• 30 organizations obligated approximately $955 million on contracts for foreign language and culture-enabled role players,
  • 93 organizations obligated approximately $25.4 million on contracts for foreign language interpretation or translation services for missions and activities other than contingency operations,
  • 24 organizations obligated approximately $2.1 million on contracts to provide language training for military personnel, and
  • 65 organizations obligated approximately $180.5 million on contracts that provided a combination of services.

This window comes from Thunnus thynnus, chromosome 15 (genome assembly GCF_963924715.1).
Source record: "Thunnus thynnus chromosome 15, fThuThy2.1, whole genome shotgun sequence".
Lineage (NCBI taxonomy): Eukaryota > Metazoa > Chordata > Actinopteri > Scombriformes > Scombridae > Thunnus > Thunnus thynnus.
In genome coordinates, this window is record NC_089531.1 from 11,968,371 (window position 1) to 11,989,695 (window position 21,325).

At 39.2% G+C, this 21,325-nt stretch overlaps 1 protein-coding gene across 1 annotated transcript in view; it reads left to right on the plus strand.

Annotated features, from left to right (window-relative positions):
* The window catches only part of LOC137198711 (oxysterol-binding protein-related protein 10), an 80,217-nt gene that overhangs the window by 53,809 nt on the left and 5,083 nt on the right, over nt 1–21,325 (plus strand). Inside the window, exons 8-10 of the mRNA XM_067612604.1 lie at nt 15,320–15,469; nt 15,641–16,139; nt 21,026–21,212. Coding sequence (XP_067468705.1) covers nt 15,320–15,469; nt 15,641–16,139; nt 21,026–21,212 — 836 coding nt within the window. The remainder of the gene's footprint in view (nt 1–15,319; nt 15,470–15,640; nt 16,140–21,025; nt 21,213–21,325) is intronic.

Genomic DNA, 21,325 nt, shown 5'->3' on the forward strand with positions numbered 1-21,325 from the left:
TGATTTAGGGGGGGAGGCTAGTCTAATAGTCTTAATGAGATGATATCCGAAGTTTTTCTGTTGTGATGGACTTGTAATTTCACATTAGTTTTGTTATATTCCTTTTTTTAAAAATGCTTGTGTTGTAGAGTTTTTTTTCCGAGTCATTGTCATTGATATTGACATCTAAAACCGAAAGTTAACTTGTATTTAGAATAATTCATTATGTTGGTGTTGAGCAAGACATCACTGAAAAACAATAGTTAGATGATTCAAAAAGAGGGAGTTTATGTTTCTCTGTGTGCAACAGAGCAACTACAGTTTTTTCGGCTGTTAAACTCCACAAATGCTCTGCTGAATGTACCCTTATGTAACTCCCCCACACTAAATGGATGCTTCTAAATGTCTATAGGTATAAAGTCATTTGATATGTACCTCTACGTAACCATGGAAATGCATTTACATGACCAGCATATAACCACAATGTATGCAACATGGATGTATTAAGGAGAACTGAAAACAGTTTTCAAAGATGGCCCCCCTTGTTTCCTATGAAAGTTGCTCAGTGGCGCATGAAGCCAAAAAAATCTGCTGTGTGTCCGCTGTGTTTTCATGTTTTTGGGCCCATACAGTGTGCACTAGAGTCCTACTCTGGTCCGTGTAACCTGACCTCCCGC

DOD’s efforts to centralize contracting for certain foreign language support services under an executive agent has resulted in some efficiencies, but DOD has not taken steps to comprehensively assess whether additional opportunities exist to gain efficiencies and reduce fragmentation across a broader range of foreign language support services. For example, executive agent officials stated that by establishing a standardized process for department-wide contracts in the area of translation and interpretation services in support of contingency operations, the executive agent was able to build upon department-wide efforts to improve the security clearance process and reduce the amount of time it took to complete the security clearance vetting process for potential contract interpreter/translators from about 4 months to 6 weeks. However, DOD has not analyzed requirements and costs in foreign language support spending in other areas, such as foreign language-enabled role players, to determine whether any additional foreign language-related services warrant collaboration in joint rather than fragmented contracting. Best practices for service acquisition suggest that DOD’s acquisition approach should provide for an agency-wide view of service contract spending and promote collaboration to leverage buying power across multiple organizations. Implementing such an approach requires an analysis of where an organization is spending its money, which should be the starting point for gaining knowledge that can assist agencies in determining what products and services warrant a more coordinated acquisition approach.[5] Executive agent officials noted that their management efforts were focused on contracts specifically for foreign language translation and interpretation services associated with contingencies because of the escalating costs to provide these services for ongoing military operations. However, they agreed that a better understanding of the department’s spending on contracts for a broader spectrum of foreign language support services could better inform areas where the executive agent could focus its management efforts.